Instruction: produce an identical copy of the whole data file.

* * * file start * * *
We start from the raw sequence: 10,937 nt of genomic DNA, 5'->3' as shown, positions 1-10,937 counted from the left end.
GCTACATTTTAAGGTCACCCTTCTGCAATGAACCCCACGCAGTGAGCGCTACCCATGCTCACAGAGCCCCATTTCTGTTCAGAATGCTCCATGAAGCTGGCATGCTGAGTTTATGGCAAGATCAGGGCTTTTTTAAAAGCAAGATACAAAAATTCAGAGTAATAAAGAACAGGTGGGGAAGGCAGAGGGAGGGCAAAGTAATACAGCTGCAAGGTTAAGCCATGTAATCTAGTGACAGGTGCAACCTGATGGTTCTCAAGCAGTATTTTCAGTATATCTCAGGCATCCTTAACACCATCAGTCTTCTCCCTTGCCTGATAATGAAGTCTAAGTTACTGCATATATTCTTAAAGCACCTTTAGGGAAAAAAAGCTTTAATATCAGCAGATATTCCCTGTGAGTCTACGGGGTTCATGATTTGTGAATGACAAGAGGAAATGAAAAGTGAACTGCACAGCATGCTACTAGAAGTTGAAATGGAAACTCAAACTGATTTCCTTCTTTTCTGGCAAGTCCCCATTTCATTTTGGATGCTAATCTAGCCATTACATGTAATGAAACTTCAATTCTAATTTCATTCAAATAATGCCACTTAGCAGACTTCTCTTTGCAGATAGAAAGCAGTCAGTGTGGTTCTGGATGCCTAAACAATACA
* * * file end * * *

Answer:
We start from the raw sequence: 10,937 nt of genomic DNA, 5'->3' as shown, positions 1-10,937 counted from the left end.
GCTACATTTTAAGGTCACCCTTCTGCAATGAACCCCACGCAGTGAGCGCTACCCATGCTCACAGAGCCCCATTTCTGTTCAGAATGCTCCATGAAGCTGGCATGCTGAGTTTATGGCAAGATCAGGGCTTTTTTAAAAGCAAGATACAAAAATTCAGAGTAATAAAGAACAGGTGGGGAAGGCAGAGGGAGGGCAAAGTAATACAGCTGCAAGGTTAAGCCATGTAATCTAGTGACAGGTGCAACCTGATGGTTCTCAAGCAGTATTTTCAGTATATCTCAGGCATCCTTAACACCATCAGTCTTCTCCCTTGCCTGATAATGAAGTCTAAGTTACTGCATATATTCTTAAAGCACCTTTAGGGAAAAAAAGCTTTAATATCAGCAGATATTCCCTGTGAGTCTACGGGGTTCATGATTTGTGAATGACAAGAGGAAATGAAAAGTGAACTGCACAGCATGCTACTAGAAGTTGAAATGGAAACTCAAACTGATTTCCTTCTTTTCTGGCAAGTCCCCATTTCATTTTGGATGCTAATCTAGCCATTACATGTAATGAAACTTCAATTCTAATTTCATTCAAATAATGCCACTTAGCAGACTTCTCTTTGCAGATAGAAAGCAGTCAGTGTGGTTCTGGATGCCTAAACAATACA